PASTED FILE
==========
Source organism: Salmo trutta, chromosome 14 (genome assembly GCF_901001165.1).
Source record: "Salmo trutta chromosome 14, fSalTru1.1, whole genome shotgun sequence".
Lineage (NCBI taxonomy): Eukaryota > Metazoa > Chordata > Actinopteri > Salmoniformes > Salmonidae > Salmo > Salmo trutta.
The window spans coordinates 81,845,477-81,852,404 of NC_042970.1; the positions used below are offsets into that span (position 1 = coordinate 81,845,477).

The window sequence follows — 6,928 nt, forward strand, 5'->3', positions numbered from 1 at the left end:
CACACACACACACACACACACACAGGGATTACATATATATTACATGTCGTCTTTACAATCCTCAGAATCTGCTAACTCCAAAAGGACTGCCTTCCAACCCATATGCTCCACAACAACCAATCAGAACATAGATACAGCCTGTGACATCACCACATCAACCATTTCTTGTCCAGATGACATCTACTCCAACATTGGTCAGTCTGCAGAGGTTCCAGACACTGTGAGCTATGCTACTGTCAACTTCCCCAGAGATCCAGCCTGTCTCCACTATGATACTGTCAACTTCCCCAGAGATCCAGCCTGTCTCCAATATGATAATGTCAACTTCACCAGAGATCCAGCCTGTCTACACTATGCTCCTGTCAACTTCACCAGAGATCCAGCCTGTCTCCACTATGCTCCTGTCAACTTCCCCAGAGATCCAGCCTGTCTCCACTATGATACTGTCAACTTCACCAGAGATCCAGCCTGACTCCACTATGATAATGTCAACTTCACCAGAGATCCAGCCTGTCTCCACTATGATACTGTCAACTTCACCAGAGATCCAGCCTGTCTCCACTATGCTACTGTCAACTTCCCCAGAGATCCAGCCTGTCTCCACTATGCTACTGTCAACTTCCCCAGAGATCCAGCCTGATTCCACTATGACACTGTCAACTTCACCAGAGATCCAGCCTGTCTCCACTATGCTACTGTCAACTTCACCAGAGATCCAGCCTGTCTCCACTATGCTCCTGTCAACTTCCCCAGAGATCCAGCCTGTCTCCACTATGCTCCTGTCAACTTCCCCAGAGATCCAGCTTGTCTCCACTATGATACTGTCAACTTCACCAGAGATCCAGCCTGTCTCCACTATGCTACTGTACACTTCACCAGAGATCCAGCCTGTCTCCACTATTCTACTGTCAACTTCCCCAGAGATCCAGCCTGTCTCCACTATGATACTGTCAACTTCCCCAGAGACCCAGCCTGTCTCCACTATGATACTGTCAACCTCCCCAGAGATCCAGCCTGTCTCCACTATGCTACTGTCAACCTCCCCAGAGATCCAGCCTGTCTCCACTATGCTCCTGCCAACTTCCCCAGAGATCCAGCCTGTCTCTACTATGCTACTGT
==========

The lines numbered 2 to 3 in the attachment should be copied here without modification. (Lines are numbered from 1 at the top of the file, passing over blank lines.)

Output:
Source record: "Salmo trutta chromosome 14, fSalTru1.1, whole genome shotgun sequence".
Lineage (NCBI taxonomy): Eukaryota > Metazoa > Chordata > Actinopteri > Salmoniformes > Salmonidae > Salmo > Salmo trutta.